By now, most people are aware of the potential for social distanced bike lanes, where cyclists can cycle without being bothered by cars.
It’s an idea that’s already making headlines and has been discussed in more detail in the United Kingdom.
But there’s another idea that has a far broader application.
It involves creating a barrier between pedestrians and cyclists, and it’s called social distance.
It sounds like it might be an obvious thing to do, but a team of researchers from the Netherlands and Belgium have shown that social distances could reduce the amount of time cyclists spend in a “bicycle gap”—that is, between them.
This is when the cyclist is facing traffic in front of the car.
This gap is often caused by cyclists moving out of their lane and into the bike lane, but it’s also caused by other cyclists in the bike space, as well as by other vehicles on the road.
In short, if the cyclists are separated by a barrier, the cyclists will have more time to observe traffic and avoid collisions, and more time on the bike path.
“In the Netherlands, we’re using a bicycle gap to build a system that is both safe and accessible to cyclists,” said Professor Theo Schouwel of the department of mathematics and computer science at the University of Utrecht in the Netherlands.
“We wanted to test the hypothesis that when we build a barrier around the bike, it decreases the likelihood that the cyclist will have to make a split-second decision between walking and cycling.”
The idea of separating cyclists and pedestrians is a common one in the cycling world, as it helps to prevent cyclists from hitting pedestrians or cyclists in other cars.
But the concept of social distancer has its roots in a different, more ancient concept: the separation of drivers from cyclists.
“The idea is that cars are dangerous because they drive very fast,” said Schouweel.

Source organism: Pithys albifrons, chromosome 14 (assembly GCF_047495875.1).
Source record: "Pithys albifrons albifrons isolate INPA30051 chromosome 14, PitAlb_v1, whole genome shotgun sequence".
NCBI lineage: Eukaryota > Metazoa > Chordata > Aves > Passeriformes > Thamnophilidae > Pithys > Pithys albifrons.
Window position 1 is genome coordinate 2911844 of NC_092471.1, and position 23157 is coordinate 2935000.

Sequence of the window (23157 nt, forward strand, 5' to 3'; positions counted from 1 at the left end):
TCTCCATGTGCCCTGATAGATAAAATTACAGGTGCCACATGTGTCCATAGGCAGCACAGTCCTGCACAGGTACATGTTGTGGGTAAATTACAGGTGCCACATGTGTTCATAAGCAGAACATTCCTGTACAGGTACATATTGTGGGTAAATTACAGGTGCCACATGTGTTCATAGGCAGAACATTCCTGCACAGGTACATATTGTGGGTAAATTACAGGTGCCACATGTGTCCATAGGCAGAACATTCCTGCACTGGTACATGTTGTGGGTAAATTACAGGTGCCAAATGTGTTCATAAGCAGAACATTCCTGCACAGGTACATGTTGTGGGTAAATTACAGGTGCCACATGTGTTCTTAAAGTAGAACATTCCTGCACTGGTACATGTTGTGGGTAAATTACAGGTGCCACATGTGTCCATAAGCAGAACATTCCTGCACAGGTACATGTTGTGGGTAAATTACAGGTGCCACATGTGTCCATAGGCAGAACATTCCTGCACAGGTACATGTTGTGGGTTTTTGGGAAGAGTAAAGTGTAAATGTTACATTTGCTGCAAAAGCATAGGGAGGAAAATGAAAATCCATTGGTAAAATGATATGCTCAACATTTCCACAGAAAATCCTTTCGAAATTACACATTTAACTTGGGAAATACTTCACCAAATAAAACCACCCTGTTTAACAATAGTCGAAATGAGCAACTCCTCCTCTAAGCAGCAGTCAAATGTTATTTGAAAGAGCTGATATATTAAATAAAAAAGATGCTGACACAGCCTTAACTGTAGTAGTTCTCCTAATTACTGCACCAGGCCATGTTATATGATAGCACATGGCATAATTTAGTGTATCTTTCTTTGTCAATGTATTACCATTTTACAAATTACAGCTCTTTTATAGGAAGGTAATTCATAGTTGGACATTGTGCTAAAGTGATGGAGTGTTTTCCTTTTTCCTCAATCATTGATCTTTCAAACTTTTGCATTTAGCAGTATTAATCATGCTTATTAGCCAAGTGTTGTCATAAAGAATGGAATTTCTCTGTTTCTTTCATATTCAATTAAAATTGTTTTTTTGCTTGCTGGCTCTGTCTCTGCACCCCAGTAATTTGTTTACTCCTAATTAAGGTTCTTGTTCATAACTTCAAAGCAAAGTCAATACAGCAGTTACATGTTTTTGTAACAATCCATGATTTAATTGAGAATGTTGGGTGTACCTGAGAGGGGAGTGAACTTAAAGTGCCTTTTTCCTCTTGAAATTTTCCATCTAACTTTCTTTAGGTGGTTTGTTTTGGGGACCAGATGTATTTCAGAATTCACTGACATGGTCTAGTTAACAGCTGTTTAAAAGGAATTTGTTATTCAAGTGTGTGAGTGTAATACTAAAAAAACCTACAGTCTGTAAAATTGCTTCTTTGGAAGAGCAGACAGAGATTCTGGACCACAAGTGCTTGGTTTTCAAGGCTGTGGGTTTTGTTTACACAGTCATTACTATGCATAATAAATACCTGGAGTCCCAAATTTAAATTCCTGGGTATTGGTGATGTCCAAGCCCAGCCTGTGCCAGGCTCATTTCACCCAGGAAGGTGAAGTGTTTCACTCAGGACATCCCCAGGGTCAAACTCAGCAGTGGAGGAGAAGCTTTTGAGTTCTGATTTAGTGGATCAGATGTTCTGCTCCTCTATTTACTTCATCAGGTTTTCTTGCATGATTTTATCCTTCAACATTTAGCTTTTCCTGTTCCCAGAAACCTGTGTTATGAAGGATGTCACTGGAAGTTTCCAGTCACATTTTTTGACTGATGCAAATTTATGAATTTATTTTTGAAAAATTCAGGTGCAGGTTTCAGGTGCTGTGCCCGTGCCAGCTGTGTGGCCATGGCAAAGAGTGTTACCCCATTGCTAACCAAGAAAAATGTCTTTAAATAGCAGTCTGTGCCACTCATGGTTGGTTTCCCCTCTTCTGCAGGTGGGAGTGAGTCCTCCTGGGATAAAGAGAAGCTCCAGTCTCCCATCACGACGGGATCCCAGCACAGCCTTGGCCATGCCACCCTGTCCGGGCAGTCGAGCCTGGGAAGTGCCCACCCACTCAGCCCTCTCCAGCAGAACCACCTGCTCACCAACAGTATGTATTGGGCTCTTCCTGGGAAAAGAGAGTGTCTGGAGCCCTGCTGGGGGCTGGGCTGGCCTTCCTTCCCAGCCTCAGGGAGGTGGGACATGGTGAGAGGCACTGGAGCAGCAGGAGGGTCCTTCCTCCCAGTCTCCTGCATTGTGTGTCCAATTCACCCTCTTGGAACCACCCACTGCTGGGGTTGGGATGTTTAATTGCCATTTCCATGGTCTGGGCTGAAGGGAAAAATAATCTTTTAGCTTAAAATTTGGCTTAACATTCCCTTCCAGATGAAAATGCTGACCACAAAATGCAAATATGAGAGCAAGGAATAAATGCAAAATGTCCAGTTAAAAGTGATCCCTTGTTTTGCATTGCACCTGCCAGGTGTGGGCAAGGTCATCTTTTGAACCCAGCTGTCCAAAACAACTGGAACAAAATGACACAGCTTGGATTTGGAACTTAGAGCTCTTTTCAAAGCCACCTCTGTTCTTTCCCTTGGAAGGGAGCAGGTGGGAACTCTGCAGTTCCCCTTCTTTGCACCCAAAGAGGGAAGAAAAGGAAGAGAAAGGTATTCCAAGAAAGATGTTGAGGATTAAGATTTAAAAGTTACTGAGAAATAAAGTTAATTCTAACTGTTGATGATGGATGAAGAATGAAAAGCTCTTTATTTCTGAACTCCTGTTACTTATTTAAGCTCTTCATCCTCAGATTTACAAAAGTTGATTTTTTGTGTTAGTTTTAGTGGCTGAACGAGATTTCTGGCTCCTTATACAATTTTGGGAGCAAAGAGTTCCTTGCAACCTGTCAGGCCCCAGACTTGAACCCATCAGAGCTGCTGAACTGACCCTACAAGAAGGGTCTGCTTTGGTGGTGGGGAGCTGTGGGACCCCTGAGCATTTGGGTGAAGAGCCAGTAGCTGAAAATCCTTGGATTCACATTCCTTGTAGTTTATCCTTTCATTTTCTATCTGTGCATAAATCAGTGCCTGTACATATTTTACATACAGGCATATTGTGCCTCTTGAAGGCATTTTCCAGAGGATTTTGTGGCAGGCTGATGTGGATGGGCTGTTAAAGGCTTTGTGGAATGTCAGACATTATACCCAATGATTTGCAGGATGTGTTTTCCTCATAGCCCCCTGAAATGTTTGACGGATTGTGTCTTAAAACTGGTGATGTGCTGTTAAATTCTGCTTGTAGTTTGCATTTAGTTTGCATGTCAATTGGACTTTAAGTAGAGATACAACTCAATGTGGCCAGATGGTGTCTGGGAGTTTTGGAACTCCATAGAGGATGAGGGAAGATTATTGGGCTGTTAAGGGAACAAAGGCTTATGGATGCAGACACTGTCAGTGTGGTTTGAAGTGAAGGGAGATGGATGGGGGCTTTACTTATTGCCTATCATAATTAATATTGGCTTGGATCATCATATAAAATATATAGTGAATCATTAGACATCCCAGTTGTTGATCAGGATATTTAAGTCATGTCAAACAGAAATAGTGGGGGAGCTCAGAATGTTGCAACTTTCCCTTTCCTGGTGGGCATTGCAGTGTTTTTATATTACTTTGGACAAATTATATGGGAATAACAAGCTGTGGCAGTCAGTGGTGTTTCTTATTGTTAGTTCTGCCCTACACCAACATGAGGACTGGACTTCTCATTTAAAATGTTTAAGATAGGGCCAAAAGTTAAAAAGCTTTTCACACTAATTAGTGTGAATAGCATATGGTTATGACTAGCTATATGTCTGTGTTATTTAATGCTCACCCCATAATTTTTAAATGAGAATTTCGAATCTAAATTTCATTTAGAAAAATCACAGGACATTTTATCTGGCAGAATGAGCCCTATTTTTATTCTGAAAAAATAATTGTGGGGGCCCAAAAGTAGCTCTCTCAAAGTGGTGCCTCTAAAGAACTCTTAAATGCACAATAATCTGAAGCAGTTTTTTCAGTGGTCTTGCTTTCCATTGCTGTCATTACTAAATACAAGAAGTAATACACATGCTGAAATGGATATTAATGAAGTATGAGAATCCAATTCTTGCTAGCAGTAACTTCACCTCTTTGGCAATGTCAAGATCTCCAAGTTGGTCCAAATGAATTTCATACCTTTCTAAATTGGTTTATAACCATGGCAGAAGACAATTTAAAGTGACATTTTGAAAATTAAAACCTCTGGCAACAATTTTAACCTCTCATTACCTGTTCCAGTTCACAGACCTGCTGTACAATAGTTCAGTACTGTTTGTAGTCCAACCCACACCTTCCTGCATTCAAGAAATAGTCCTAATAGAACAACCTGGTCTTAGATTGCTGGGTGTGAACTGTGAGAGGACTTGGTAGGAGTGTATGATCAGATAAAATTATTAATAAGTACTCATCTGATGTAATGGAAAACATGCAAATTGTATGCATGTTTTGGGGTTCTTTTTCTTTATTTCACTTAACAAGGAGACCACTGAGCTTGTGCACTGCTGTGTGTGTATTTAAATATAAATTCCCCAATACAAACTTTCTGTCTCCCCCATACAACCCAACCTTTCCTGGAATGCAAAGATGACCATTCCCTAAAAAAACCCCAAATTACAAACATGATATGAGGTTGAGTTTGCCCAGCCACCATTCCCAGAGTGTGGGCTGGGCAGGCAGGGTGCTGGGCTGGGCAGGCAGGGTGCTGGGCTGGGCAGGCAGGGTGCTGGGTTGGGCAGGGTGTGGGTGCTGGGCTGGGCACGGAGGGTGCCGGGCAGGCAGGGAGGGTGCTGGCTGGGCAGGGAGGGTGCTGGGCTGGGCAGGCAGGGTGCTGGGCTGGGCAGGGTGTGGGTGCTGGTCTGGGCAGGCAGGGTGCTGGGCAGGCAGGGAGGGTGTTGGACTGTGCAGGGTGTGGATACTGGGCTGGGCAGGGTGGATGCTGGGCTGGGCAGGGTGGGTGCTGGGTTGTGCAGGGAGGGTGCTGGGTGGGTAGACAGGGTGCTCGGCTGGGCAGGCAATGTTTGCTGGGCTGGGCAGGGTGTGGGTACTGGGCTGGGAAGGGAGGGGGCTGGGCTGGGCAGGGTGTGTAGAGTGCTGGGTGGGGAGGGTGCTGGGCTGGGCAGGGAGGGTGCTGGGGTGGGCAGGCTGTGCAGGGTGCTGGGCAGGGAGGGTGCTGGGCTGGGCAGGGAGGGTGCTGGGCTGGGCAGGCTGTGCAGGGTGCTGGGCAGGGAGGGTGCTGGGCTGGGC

“You have to pay attention to the car because if you drive at a high speed and you hit a cyclist, the cyclist could potentially get injured or killed.”
The research team’s work was published in the journal Proceedings of the National Academy of Sciences.
They found that when cyclists were separated from cars by a bicycle lane, the drivers were more likely to hit pedestrians, who were more frequently hit by vehicles, and that drivers were less likely to be seen by cyclists and other road users.
“We found that we could prevent these drivers from hitting the cyclists by reducing the gap between the cyclists and cars,” said team member Kristoffer Tynningborg.
“The gap is usually much bigger than we thought.”
It was an intriguing study, but one that needed a lot more data to fully understand it.
For one thing, it involved two separate teams of researchers.
So while the team was able to identify the factors that were correlated with the impact of social distance, there’s still a lot of work that needs to be done to fully test the effect.
“If we can test the hypotheses that we found in this study, we can then see if they apply to other situations,” said Tyneningborg.